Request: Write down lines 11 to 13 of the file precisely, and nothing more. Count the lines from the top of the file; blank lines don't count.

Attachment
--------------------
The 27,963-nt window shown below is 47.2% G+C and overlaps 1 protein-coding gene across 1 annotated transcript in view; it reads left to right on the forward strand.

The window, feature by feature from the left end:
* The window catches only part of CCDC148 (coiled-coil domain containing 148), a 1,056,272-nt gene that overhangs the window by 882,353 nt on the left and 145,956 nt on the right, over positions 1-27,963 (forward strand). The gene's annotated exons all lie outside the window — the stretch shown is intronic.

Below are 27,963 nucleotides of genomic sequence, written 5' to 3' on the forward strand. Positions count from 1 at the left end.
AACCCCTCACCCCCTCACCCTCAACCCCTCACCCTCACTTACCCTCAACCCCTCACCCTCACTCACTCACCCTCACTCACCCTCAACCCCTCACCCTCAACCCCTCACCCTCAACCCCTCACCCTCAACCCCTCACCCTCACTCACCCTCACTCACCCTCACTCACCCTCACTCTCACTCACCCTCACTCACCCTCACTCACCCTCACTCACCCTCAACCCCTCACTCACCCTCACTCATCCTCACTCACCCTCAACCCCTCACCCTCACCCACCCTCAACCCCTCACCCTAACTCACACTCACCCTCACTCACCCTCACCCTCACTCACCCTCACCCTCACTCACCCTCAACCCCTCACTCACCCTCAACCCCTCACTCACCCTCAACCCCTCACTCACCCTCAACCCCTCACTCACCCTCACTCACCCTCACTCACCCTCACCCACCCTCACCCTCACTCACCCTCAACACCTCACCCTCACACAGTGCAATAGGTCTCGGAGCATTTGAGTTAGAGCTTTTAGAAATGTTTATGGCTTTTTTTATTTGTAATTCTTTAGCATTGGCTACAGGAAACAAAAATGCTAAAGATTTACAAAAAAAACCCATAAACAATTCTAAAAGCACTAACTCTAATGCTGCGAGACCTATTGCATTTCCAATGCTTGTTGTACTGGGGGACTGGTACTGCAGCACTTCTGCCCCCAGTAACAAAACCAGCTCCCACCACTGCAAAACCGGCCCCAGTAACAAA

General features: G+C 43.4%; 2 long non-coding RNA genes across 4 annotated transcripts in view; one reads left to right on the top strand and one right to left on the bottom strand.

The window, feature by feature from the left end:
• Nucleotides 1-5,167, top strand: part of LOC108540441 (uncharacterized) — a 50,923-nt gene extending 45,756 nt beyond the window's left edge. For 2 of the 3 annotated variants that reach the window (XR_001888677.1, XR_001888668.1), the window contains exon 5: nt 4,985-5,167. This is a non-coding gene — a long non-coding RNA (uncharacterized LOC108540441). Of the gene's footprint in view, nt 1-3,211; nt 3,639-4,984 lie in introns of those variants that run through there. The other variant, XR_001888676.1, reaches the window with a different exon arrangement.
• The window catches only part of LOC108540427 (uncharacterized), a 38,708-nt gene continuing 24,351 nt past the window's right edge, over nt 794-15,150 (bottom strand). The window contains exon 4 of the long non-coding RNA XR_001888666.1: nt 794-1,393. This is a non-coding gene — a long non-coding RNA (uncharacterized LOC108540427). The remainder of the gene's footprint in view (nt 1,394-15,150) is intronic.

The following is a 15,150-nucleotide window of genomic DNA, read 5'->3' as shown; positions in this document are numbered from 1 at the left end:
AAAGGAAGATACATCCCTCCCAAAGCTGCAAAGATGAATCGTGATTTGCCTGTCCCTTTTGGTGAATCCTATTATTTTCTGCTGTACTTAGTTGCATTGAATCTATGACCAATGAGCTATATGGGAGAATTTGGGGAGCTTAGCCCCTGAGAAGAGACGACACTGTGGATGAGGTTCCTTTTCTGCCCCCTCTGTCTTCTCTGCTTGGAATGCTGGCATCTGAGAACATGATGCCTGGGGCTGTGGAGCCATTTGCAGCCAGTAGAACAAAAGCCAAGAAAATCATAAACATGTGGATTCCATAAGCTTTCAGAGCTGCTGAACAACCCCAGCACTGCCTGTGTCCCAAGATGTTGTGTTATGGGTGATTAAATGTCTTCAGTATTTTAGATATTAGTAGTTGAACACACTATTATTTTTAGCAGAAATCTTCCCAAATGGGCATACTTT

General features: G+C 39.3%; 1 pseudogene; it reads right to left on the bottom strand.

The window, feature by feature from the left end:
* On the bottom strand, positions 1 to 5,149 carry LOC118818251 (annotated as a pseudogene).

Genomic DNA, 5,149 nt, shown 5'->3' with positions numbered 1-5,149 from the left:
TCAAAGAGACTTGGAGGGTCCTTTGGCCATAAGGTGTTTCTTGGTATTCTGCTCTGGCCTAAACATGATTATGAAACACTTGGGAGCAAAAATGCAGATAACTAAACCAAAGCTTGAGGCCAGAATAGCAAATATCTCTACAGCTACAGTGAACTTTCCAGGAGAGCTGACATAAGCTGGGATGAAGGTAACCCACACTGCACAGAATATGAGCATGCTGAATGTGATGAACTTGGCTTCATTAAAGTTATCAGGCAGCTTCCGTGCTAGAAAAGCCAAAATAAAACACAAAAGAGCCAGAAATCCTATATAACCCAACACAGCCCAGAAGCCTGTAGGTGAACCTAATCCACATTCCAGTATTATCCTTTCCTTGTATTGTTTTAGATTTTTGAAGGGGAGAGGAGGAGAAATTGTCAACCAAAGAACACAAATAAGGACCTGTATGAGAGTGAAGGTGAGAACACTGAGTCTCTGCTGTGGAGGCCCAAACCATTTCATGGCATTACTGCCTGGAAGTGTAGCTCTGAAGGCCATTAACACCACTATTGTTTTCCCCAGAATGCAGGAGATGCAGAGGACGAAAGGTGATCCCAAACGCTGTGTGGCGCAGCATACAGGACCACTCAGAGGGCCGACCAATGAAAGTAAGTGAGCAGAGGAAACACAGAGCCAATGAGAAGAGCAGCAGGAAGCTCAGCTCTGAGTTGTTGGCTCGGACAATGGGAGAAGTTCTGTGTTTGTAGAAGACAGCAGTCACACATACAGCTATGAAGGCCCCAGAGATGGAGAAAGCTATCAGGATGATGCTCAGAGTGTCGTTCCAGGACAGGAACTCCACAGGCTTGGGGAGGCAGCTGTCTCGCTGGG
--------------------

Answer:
AAAGGAAGATACATCCCTCCCAAAGCTGCAAAGATGAATCGTGATTTGCCTGTCCCTTTTGGTGAATCCTATTATTTTCTGCTGTACTTAGTTGCATTGAATCTATGACCAATGAGCTATATGGGAGAATTTGGGGAGCTTAGCCCCTGAGAAGAGACGACACTGTGGATGAGGTTCCTTTTCTGCCCCCTCTGTCTTCTCTGCTTGGAATGCTGGCATCTGAGAACATGATGCCTGGGGCTGTGGAGCCATTTGCAGCCAGTAGAACAAAAGCCAAGAAAATCATAAACATGTGGATTCCATAAGCTTTCAGAGCTGCTGAACAACCCCAGCACTGCCTGTGTCCCAAGATGTTGTGTTATGGGTGATTAAATGTCTTCAGTATTTTAGATATTAGTAGTTGAACACACTATTATTTTTAGCAGAAATCTTCCCAAATGGGCATACTTT

General features: G+C 39.3%; 1 pseudogene; it reads right to left on the bottom strand.

The window, feature by feature from the left end: